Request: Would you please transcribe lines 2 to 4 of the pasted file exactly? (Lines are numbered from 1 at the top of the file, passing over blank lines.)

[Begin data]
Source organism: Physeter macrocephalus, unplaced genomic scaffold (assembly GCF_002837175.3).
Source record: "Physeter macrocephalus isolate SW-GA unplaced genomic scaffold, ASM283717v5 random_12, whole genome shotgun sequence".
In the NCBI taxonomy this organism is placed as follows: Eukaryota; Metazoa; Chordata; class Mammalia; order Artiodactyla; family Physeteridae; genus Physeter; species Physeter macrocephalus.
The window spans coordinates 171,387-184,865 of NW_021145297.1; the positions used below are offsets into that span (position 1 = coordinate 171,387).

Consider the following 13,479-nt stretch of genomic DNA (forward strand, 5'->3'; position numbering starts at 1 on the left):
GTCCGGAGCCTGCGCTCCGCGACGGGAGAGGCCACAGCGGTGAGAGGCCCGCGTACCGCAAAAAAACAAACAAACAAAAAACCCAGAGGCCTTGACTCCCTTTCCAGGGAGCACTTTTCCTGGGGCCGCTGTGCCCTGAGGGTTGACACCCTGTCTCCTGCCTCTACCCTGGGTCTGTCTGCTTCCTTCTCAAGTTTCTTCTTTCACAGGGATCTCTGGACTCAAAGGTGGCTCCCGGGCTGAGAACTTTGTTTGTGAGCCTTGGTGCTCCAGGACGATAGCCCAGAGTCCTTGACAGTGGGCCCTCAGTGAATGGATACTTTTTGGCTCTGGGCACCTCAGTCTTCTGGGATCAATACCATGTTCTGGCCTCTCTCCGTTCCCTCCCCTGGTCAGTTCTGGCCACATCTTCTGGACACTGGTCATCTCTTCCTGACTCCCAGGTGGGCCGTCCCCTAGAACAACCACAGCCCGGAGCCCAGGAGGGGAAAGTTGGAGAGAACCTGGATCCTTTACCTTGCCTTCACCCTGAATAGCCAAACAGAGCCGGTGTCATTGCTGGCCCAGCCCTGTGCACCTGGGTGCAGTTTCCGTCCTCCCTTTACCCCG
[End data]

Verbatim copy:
Source record: "Physeter macrocephalus isolate SW-GA unplaced genomic scaffold, ASM283717v5 random_12, whole genome shotgun sequence".
In the NCBI taxonomy this organism is placed as follows: Eukaryota; Metazoa; Chordata; class Mammalia; order Artiodactyla; family Physeteridae; genus Physeter; species Physeter macrocephalus.
The window spans coordinates 171,387-184,865 of NW_021145297.1; the positions used below are offsets into that span (position 1 = coordinate 171,387).